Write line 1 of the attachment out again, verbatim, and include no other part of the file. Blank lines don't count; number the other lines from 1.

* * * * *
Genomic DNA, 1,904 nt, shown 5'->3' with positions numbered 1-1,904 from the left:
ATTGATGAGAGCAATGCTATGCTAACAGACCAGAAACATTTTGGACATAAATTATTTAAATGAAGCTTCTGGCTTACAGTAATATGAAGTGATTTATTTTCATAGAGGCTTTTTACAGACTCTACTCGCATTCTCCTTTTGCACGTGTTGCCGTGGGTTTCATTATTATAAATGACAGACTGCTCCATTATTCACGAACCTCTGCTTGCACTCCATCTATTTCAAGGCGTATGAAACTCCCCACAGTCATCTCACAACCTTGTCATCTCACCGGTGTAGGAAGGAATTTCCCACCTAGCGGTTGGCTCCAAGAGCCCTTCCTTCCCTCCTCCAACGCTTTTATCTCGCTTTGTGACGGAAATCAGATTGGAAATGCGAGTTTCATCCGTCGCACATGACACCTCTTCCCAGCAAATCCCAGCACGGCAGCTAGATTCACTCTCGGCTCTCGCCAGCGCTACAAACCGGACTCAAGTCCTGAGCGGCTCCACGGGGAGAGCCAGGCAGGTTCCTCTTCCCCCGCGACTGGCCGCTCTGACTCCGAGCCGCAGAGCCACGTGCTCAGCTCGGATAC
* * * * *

Genomic DNA, 1,904 nt, shown 5'->3' with positions numbered 1-1,904 from the left: